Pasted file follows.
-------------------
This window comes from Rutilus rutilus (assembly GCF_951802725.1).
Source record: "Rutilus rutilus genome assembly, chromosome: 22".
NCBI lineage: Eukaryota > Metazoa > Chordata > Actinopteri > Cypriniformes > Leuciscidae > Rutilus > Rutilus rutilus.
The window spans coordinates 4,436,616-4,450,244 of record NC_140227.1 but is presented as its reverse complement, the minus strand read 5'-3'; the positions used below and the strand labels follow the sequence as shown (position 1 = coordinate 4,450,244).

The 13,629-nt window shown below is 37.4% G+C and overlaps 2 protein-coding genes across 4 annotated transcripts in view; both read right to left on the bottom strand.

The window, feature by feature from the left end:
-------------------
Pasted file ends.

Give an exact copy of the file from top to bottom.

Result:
This window comes from Rutilus rutilus (assembly GCF_951802725.1).
Source record: "Rutilus rutilus genome assembly, chromosome: 22".
NCBI lineage: Eukaryota > Metazoa > Chordata > Actinopteri > Cypriniformes > Leuciscidae > Rutilus > Rutilus rutilus.
The window spans coordinates 4,436,616-4,450,244 of record NC_140227.1 but is presented as its reverse complement, the minus strand read 5'-3'; the positions used below and the strand labels follow the sequence as shown (position 1 = coordinate 4,450,244).

The 13,629-nt window shown below is 37.4% G+C and overlaps 2 protein-coding genes across 4 annotated transcripts in view; both read right to left on the bottom strand.

The window, feature by feature from the left end: